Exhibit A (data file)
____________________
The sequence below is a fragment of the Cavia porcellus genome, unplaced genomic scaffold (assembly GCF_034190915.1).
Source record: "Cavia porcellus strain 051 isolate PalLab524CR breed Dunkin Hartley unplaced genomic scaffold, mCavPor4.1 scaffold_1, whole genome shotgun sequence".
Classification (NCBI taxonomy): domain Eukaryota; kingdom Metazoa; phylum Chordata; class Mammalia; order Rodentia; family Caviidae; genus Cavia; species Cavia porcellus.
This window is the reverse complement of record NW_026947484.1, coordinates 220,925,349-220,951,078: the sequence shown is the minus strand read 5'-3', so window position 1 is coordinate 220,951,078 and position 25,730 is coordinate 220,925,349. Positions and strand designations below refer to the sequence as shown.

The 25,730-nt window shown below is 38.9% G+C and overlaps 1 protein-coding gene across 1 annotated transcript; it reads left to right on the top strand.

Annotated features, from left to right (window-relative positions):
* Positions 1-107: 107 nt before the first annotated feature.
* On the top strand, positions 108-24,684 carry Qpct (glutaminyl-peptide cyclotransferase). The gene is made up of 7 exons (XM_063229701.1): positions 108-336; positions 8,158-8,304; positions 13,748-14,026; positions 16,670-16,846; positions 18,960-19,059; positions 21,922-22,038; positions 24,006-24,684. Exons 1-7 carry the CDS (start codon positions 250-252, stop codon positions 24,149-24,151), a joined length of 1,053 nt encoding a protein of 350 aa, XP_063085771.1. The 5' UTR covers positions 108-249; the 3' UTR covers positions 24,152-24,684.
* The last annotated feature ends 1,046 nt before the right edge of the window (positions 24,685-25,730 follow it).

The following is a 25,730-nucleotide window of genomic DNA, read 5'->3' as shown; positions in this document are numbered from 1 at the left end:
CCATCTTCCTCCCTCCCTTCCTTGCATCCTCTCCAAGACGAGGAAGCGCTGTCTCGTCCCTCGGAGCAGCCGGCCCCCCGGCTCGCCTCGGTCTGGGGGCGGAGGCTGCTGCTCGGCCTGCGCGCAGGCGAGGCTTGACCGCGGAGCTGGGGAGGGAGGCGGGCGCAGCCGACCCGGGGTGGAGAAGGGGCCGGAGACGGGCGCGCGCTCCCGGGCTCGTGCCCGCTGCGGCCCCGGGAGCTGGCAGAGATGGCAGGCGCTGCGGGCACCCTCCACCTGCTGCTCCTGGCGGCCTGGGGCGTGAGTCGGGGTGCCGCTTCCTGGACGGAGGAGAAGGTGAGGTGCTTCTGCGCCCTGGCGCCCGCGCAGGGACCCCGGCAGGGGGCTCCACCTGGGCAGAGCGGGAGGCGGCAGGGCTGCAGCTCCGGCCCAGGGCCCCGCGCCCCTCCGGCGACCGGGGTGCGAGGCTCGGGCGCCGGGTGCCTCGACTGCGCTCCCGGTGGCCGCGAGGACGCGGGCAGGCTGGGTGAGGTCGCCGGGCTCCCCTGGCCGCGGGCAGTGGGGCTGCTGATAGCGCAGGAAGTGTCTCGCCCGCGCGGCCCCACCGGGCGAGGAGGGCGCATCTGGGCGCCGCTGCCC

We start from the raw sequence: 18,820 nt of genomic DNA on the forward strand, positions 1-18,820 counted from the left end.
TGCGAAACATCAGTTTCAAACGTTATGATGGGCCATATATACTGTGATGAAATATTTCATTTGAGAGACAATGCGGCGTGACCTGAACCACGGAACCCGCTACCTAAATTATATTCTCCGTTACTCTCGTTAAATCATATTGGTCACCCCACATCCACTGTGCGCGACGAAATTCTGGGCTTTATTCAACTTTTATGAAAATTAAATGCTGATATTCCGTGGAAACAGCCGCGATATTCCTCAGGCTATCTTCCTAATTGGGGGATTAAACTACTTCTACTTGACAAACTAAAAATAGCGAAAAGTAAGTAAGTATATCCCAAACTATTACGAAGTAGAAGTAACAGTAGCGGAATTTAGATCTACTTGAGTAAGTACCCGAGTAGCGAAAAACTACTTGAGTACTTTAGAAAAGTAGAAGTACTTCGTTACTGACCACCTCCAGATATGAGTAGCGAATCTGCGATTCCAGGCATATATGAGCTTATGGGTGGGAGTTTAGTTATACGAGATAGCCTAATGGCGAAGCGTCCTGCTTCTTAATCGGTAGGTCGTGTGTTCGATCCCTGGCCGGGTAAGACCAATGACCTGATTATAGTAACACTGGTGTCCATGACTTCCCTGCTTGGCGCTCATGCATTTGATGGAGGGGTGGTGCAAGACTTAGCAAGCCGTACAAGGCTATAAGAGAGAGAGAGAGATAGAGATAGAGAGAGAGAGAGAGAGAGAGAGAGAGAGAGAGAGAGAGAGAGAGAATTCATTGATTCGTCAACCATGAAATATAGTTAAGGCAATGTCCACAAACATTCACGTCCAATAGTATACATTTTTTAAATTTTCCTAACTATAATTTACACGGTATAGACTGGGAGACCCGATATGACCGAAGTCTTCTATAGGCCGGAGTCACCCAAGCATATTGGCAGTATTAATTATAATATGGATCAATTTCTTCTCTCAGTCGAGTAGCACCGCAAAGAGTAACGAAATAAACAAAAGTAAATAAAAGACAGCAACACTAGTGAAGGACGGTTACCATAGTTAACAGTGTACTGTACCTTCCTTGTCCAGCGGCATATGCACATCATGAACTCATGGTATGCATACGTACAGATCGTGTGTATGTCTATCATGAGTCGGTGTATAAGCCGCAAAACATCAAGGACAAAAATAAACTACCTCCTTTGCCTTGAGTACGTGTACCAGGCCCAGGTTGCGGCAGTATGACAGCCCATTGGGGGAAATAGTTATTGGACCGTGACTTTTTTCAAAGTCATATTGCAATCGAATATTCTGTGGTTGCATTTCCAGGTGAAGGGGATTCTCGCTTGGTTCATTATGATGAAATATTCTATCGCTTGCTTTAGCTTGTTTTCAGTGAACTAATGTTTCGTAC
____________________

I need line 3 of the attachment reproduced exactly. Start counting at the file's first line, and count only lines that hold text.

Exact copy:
Classification (NCBI taxonomy): domain Eukaryota; kingdom Metazoa; phylum Chordata; class Mammalia; order Rodentia; family Caviidae; genus Cavia; species Cavia porcellus.